Riverfront convention hub in deal with Hyatt
Hyatt wants to control a downtown convention center the City of Miami now manages and at the same time get a longer lease. City officials are onboard and are negotiating a new lease.
Perhaps the first big step is to get voters’ blessing. By city charter, they must approve the sale or lease of city-owned waterfront land.
At today’s meeting (7/13), commissioners are to consider a resolution directing the city attorney to prepare ballot language seeking to extend the lease with Hyatt Equities LLC and incorporate the James L. Knight Convention Center land.
The vote would be Nov. 7, coinciding with the municipal election.
City officials say redevelopment of the city-owned Knight Center and attached hotel at 400 SE Second Ave. could energize the prime riverfront site.
City officials considered the venue a “money pit” for years, and some considered selling the entire property, which includes the Knight Center, the Hyatt Regency hotel land and a 1,450-space garage that is the base of the privately-owned Miami Tower across the street.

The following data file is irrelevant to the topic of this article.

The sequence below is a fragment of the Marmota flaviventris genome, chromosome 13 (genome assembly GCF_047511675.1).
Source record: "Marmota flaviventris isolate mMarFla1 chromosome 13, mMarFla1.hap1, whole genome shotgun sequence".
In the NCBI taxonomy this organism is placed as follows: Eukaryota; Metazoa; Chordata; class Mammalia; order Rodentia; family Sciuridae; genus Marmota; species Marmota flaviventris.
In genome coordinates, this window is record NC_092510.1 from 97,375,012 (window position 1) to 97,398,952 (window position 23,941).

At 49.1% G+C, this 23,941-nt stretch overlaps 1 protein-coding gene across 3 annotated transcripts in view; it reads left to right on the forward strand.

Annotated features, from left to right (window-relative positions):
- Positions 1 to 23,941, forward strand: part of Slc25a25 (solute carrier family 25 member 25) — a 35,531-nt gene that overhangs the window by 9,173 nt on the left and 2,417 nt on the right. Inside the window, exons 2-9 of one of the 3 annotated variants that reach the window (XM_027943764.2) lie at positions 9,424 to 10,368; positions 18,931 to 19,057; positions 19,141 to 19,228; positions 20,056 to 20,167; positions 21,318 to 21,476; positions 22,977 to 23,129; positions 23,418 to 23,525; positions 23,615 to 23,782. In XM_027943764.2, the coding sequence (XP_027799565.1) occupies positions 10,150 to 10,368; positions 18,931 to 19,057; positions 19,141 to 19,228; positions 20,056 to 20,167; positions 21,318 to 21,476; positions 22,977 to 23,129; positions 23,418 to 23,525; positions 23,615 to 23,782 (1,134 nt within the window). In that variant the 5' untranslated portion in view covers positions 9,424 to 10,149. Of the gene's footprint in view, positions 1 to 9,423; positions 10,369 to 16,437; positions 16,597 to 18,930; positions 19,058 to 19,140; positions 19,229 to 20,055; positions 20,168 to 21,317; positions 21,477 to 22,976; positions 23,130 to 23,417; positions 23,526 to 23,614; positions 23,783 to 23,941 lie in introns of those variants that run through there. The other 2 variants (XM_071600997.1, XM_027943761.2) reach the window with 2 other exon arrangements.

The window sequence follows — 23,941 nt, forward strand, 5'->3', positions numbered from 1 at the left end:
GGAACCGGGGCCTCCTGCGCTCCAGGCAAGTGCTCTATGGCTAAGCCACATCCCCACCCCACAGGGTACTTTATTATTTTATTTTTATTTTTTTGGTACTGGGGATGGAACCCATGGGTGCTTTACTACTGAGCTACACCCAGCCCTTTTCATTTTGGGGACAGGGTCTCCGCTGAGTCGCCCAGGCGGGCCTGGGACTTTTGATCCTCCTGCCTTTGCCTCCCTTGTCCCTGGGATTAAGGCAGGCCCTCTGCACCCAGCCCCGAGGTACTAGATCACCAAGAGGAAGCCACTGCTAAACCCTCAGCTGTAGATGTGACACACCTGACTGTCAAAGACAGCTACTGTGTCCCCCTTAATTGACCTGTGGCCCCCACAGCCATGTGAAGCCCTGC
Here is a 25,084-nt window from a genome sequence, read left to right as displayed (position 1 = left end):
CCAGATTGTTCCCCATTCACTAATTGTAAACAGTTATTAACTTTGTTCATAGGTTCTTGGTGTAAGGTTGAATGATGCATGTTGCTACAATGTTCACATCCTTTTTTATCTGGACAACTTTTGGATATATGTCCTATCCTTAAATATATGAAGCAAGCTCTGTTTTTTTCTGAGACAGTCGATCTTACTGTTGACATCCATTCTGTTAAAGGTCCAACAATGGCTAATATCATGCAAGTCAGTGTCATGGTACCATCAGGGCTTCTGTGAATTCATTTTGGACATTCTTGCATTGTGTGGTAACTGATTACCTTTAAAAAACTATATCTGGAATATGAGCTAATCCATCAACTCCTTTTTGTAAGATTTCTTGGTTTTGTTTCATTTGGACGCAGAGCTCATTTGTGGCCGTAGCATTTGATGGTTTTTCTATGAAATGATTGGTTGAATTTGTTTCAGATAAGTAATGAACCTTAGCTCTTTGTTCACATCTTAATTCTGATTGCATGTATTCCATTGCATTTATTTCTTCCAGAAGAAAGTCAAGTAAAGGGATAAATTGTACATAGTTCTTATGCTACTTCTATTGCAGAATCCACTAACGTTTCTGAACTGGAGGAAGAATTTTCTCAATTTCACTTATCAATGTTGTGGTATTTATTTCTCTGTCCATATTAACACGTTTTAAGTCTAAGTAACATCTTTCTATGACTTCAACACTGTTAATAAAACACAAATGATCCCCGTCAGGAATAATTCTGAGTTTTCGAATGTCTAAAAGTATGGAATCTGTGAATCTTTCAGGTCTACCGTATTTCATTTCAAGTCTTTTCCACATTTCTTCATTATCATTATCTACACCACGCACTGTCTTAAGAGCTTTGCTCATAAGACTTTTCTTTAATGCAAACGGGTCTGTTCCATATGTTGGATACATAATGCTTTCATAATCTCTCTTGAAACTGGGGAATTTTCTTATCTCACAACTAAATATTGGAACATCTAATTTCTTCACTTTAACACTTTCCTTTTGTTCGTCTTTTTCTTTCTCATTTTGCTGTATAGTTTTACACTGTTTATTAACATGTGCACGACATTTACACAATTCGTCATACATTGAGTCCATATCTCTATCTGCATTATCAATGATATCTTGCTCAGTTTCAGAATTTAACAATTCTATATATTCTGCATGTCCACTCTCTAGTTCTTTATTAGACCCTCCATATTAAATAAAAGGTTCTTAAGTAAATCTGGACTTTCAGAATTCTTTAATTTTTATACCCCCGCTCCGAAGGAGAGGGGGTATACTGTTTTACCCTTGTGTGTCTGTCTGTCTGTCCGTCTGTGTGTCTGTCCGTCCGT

The original lease with Hyatt began in September 1979.
Voters may be asked to authorize commissioners, by a four-fifths vote, to waive competitive bidding and execute an amended lease with Hyatt to extend the current term to 99 years, with an annual base rent to the city of at least $2 million, plus additional percentage rent for other uses, and to incorporate the convention center land into a comprehensive redevelopment master plan requiring city commission approval.
A background memo says the Knight Center has 34 meeting rooms, including a 444-seat auditorium, a 117-seat lecture hall and a 4,650-seat theater, all connected to the Hyatt offering more than 600 rooms and additional meeting space.
Commissioners agreed the property has seen better days. Some have expressed a desire to see nearby Fort Dallas Park made part of redeveloping the riverfront.